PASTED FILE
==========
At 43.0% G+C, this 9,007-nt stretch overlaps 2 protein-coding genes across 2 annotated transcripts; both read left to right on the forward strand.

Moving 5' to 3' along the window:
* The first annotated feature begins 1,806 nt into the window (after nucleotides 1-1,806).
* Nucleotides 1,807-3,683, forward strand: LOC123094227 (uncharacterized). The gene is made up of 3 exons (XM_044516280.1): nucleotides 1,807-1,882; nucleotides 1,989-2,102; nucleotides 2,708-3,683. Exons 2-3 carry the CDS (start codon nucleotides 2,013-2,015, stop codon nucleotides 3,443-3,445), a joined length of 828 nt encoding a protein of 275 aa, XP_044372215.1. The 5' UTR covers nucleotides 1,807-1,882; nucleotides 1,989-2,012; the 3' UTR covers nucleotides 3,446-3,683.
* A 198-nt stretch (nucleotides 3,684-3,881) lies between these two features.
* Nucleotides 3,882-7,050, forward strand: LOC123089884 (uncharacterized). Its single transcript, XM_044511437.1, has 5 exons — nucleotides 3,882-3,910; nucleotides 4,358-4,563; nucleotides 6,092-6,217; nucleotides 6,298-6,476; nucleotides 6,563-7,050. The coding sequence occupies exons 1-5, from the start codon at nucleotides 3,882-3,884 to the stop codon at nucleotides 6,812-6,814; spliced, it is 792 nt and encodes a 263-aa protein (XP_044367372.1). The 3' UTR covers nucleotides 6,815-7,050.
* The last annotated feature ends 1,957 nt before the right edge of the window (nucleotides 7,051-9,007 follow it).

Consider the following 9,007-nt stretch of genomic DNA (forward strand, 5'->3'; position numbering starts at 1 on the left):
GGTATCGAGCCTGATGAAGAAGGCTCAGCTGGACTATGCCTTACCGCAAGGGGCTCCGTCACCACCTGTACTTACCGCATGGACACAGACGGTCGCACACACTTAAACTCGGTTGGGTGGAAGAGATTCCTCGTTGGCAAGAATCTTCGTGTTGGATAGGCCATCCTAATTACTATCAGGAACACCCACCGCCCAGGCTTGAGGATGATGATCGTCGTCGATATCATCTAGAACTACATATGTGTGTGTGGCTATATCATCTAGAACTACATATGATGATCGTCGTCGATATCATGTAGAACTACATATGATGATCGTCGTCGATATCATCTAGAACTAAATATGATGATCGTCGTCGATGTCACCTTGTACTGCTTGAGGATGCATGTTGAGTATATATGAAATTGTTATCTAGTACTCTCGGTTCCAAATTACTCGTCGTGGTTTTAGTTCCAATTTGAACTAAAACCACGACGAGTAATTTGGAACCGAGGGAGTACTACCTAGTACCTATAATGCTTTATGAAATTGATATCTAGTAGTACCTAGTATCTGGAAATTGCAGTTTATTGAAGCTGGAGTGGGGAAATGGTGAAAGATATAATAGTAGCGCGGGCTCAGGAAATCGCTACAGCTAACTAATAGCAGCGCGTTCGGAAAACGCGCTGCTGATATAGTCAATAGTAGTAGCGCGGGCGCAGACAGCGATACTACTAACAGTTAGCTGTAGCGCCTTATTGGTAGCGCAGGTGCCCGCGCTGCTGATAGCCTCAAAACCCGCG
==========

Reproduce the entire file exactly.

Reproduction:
At 43.0% G+C, this 9,007-nt stretch overlaps 2 protein-coding genes across 2 annotated transcripts; both read left to right on the forward strand.

Moving 5' to 3' along the window:
* The first annotated feature begins 1,806 nt into the window (after nucleotides 1-1,806).
* Nucleotides 1,807-3,683, forward strand: LOC123094227 (uncharacterized). The gene is made up of 3 exons (XM_044516280.1): nucleotides 1,807-1,882; nucleotides 1,989-2,102; nucleotides 2,708-3,683. Exons 2-3 carry the CDS (start codon nucleotides 2,013-2,015, stop codon nucleotides 3,443-3,445), a joined length of 828 nt encoding a protein of 275 aa, XP_044372215.1. The 5' UTR covers nucleotides 1,807-1,882; nucleotides 1,989-2,012; the 3' UTR covers nucleotides 3,446-3,683.
* A 198-nt stretch (nucleotides 3,684-3,881) lies between these two features.
* Nucleotides 3,882-7,050, forward strand: LOC123089884 (uncharacterized). Its single transcript, XM_044511437.1, has 5 exons — nucleotides 3,882-3,910; nucleotides 4,358-4,563; nucleotides 6,092-6,217; nucleotides 6,298-6,476; nucleotides 6,563-7,050. The coding sequence occupies exons 1-5, from the start codon at nucleotides 3,882-3,884 to the stop codon at nucleotides 6,812-6,814; spliced, it is 792 nt and encodes a 263-aa protein (XP_044367372.1). The 3' UTR covers nucleotides 6,815-7,050.
* The last annotated feature ends 1,957 nt before the right edge of the window (nucleotides 7,051-9,007 follow it).

Consider the following 9,007-nt stretch of genomic DNA (forward strand, 5'->3'; position numbering starts at 1 on the left):
GGTATCGAGCCTGATGAAGAAGGCTCAGCTGGACTATGCCTTACCGCAAGGGGCTCCGTCACCACCTGTACTTACCGCATGGACACAGACGGTCGCACACACTTAAACTCGGTTGGGTGGAAGAGATTCCTCGTTGGCAAGAATCTTCGTGTTGGATAGGCCATCCTAATTACTATCAGGAACACCCACCGCCCAGGCTTGAGGATGATGATCGTCGTCGATATCATCTAGAACTACATATGTGTGTGTGGCTATATCATCTAGAACTACATATGATGATCGTCGTCGATATCATGTAGAACTACATATGATGATCGTCGTCGATATCATCTAGAACTAAATATGATGATCGTCGTCGATGTCACCTTGTACTGCTTGAGGATGCATGTTGAGTATATATGAAATTGTTATCTAGTACTCTCGGTTCCAAATTACTCGTCGTGGTTTTAGTTCCAATTTGAACTAAAACCACGACGAGTAATTTGGAACCGAGGGAGTACTACCTAGTACCTATAATGCTTTATGAAATTGATATCTAGTAGTACCTAGTATCTGGAAATTGCAGTTTATTGAAGCTGGAGTGGGGAAATGGTGAAAGATATAATAGTAGCGCGGGCTCAGGAAATCGCTACAGCTAACTAATAGCAGCGCGTTCGGAAAACGCGCTGCTGATATAGTCAATAGTAGTAGCGCGGGCGCAGACAGCGATACTACTAACAGTTAGCTGTAGCGCCTTATTGGTAGCGCAGGTGCCCGCGCTGCTGATAGCCTCAAAACCCGCG